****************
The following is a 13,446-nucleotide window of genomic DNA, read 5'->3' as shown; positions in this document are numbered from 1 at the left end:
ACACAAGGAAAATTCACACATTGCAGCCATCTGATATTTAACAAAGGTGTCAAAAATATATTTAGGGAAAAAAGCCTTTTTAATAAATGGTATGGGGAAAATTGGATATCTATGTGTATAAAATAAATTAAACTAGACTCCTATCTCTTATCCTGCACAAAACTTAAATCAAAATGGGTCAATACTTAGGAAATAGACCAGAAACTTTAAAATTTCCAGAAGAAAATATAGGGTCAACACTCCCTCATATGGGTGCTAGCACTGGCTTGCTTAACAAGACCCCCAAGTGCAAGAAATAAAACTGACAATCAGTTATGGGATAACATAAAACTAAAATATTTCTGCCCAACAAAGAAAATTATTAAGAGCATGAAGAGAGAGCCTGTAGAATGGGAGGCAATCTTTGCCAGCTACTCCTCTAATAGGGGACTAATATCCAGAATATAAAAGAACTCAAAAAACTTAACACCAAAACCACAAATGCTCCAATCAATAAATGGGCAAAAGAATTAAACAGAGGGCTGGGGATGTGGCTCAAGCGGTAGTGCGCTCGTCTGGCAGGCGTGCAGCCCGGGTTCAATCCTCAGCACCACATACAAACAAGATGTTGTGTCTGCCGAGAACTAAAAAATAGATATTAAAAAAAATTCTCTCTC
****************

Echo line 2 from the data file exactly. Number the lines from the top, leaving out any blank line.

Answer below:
ACACAAGGAAAATTCACACATTGCAGCCATCTGATATTTAACAAAGGTGTCAAAAATATATTTAGGGAAAAAAGCCTTTTTAATAAATGGTATGGGGAAAATTGGATATCTATGTGTATAAAATAAATTAAACTAGACTCCTATCTCTTATCCTGCACAAAACTTAAATCAAAATGGGTCAATACTTAGGAAATAGACCAGAAACTTTAAAATTTCCAGAAGAAAATATAGGGTCAACACTCCCTCATATGGGTGCTAGCACTGGCTTGCTTAACAAGACCCCCAAGTGCAAGAAATAAAACTGACAATCAGTTATGGGATAACATAAAACTAAAATATTTCTGCCCAACAAAGAAAATTATTAAGAGCATGAAGAGAGAGCCTGTAGAATGGGAGGCAATCTTTGCCAGCTACTCCTCTAATAGGGGACTAATATCCAGAATATAAAAGAACTCAAAAAACTTAACACCAAAACCACAAATGCTCCAATCAATAAATGGGCAAAAGAATTAAACAGAGGGCTGGGGATGTGGCTCAAGCGGTAGTGCGCTCGTCTGGCAGGCGTGCAGCCCGGGTTCAATCCTCAGCACCACATACAAACAAGATGTTGTGTCTGCCGAGAACTAAAAAATAGATATTAAAAAAAATTCTCTCTC